Internet video streaming is officially mainstream -- with 48% of U.S. consumers now watching some video online -- but TV remains the great American pastime, according to Nielsen's quarterly report on media consumption.
Monthly time spent watching traditional TV in the second quarter of 2011 climbed 1.9%, to 146 hours and 20 minutes, a year-over-year increase of 2 hours and 43 minutes of monthly viewing, according to the Nielsen Cross-Platform Report for Q2 2011.
By contrast, time spent watching video on the Internet was 4 hours and 26 minutes per month on average, up 15% from a year ago -- just 3% of the time parked in front of the TV.
And Americans spend more than four times watching time-shifted TV -- on DVRs and video-on-demand -- than watching online video, according to the Nielsen study.
Compared with the second quarter of 2010, time-shifted TV viewing rose 11% among all TV homes, primarily the result of increased DVR penetration. The number of TV households with a DVR increased to 39% (up nearly 13% year-over-year). Over the past two years, time-shifted TV viewing per month has jumped 31%, Nielsen said.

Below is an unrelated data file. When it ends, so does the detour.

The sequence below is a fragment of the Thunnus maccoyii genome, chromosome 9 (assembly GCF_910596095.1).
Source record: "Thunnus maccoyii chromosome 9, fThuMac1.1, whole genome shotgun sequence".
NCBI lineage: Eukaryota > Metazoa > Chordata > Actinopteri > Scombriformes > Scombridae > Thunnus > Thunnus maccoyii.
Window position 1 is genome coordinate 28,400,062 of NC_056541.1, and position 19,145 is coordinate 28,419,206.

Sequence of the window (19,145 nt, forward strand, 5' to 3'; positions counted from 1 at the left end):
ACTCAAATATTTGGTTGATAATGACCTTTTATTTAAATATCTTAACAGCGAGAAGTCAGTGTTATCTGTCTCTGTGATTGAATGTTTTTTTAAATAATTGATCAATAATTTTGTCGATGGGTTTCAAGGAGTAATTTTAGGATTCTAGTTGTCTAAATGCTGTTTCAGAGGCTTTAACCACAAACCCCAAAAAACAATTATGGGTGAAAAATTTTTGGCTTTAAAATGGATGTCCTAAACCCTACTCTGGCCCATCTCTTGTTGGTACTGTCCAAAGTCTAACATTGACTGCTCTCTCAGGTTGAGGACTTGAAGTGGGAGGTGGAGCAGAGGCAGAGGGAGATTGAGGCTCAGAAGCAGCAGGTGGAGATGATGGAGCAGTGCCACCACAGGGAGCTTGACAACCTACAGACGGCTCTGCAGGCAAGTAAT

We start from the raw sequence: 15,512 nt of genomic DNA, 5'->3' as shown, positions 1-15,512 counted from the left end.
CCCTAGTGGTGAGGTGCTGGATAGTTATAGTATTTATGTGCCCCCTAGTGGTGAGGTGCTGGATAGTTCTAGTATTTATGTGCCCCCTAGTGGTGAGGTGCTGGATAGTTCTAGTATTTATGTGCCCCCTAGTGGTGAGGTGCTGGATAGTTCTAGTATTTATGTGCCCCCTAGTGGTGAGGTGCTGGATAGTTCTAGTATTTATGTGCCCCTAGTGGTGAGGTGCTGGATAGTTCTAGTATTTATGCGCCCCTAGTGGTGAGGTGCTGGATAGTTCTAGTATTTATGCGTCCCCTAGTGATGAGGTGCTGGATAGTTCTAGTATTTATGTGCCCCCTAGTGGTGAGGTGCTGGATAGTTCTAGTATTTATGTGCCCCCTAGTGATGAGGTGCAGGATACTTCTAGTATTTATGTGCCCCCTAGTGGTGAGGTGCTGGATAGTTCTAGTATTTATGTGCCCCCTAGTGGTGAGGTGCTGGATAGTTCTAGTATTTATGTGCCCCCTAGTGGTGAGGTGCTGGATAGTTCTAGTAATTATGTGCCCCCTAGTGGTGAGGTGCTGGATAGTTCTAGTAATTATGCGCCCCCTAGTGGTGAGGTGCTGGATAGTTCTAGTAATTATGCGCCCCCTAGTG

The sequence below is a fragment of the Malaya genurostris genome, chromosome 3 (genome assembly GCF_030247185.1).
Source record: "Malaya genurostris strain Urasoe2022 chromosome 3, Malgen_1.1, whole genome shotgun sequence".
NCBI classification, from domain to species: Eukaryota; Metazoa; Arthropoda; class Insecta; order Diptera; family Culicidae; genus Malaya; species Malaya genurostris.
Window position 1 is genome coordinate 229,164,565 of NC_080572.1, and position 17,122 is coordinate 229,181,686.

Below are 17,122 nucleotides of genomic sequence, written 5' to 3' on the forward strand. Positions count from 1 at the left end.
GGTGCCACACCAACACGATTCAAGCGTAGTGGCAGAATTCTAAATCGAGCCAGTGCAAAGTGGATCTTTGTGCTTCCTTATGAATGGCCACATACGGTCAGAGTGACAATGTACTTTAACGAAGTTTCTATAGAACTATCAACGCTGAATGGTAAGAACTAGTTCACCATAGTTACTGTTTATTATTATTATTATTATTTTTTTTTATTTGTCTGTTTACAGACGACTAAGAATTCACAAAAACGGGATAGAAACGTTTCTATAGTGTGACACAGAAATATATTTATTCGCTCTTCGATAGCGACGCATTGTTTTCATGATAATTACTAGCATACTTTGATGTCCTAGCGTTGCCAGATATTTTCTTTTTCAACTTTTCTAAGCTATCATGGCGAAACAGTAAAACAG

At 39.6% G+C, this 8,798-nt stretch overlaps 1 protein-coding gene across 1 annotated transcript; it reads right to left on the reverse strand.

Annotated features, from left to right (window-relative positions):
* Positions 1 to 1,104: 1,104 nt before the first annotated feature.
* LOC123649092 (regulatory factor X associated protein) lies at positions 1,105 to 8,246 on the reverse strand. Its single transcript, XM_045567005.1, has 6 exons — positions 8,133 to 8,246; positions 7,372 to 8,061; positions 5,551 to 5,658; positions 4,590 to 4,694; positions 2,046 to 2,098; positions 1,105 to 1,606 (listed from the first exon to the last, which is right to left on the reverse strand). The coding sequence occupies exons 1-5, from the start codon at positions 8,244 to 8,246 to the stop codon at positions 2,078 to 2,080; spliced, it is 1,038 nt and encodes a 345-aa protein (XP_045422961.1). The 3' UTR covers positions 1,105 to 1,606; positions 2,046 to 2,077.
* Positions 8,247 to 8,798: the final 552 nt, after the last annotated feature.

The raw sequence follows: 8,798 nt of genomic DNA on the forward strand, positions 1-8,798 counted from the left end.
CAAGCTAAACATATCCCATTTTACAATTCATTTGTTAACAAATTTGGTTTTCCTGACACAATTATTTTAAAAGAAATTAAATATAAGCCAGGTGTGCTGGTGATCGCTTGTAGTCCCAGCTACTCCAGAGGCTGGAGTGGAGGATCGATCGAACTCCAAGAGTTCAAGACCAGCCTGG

Broadband penetration continued to grow, with households that have both pay-TV and broadband increase 6.6% year-over-year. About 72% of U.S. TV homes pay for both a cable, satellite or telco TV subscription as well as broadband Internet, according to Nielsen.
Cable's share 55.4% of TV households -- up from 53.4% a year ago -- while telcos' share was 5.6% (down from 6.9% last year) and satellite TV represented 29.7% (down from 30.5% last year), based on Nielsen's National People Meter panel.
Broadcast-only homes represent 9.3% of TV households. The number of broadcast-only homes in the second quarter was 11.1 million, up slightly from 10.9 million a year ago, Nielsen found.
Meanwhile, Internet video streaming is still concentrated among a group of hard-core users: 83% of all streaming taking place among the top 20% of consumers who watch online video. The heaviest online-video users watch an average of 18.9 streams per day, amounting to 58.7 minutes. The next quintile watches 2.6 streams on average for 39 minutes daily.
Consumers in the East South Central region (Tennessee, Kentucky, Mississippi and Alabama) spend the most time watching video on the Internet, according to Nielsen.
In other local data points, Nielsen found that consumers in the South spend the most time watching TV, with New Orleans taking the top spot as the city that watches the most primetime TV.
Baltimore has the highest videogame console penetration, and Dallas has the highest DVR penetration. Boston households have the highest Internet-enabled computer penetration, according to Nielsen, while Miamians are most likely to have a mobile phone.
Nielsen's Cross-Platform Report for Q2 2011 is available here (registration required): www.nielsen.com/crossplatform.